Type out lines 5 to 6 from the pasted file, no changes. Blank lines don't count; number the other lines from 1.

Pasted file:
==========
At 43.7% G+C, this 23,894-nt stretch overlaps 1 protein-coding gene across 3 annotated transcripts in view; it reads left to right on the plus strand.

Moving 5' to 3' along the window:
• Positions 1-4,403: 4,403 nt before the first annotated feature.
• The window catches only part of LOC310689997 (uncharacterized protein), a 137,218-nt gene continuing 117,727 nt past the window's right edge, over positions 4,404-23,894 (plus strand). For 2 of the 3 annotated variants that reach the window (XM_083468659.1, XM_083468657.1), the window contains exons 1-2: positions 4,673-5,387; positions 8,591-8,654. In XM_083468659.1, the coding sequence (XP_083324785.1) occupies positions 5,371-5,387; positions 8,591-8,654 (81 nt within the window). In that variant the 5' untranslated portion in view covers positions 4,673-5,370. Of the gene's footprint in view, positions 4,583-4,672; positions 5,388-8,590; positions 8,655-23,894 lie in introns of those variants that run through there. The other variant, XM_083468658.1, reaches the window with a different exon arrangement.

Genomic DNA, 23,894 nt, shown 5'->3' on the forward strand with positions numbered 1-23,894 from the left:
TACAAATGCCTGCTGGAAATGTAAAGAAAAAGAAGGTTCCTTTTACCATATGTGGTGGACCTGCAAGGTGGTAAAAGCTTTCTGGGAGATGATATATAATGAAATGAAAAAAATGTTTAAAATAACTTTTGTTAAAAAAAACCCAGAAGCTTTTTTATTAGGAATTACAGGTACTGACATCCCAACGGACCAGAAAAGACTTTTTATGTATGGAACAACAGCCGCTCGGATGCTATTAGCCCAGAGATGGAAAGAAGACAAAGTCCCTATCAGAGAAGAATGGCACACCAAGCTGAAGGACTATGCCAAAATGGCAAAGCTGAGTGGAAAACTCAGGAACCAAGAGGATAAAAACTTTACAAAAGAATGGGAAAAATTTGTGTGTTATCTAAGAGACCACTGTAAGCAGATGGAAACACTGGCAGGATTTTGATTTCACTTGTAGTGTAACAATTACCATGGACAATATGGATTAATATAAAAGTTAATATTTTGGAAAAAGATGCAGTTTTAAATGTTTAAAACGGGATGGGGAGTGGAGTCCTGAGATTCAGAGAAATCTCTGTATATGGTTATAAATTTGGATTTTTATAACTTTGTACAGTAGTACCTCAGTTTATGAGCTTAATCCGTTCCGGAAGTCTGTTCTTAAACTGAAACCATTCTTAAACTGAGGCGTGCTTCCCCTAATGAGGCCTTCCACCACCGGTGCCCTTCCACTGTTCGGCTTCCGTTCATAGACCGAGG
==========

Genomic DNA, 23,894 nt, shown 5'->3' on the forward strand with positions numbered 1-23,894 from the left:
TACAAATGCCTGCTGGAAATGTAAAGAAAAAGAAGGTTCCTTTTACCATATGTGGTGGACCTGCAAGGTGGTAAAAGCTTTCTGGGAGATGATATATAATGAAATGAAAAAAATGTTTAAAATAACTTTTGTTAAAAAAAACCCAGAAGCTTTTTTATTAGGAATTACAGGTACTGACATCCCAACGGACCAGAAAAGACTTTTTATGTATGGAACAACAGCCGCTCGGATGCTATTAGCCCAGAGATGGAAAGAAGACAAAGTCCCTATCAGAGAAGAATGGCACACCAAGCTGAAGGACTATGCCAAAATGGCAAAGCTGAGTGGAAAACTCAGGAACCAAGAGGATAAAAACTTTACAAAAGAATGGGAAAAATTTGTGTGTTATCTAAGAGACCACTGTAAGCAGATGGAAACACTGGCAGGATTTTGATTTCACTTGTAGTGTAACAATTACCATGGACAATATGGATTAATATAAAAGTTAATATTTTGGAAAAAGATGCAGTTTTAAATGTTTAAAACGGGATGGGGAGTGGAGTCCTGAGATTCAGAGAAATCTCTGTATATGGTTATAAATTTGGATTTTTATAACTTTGTACAGTAGTACCTCAGTTTATGAGCTTAATCCGTTCCGGAAGTCTGTTCTTAAACTGAAACCATTCTTAAACTGAGGCGTGCTTCCCCTAATGAGGCCTTCCACCACCGGTGCCCTTCCACTGTTCGGCTTCCGTTCATAGACCGAGG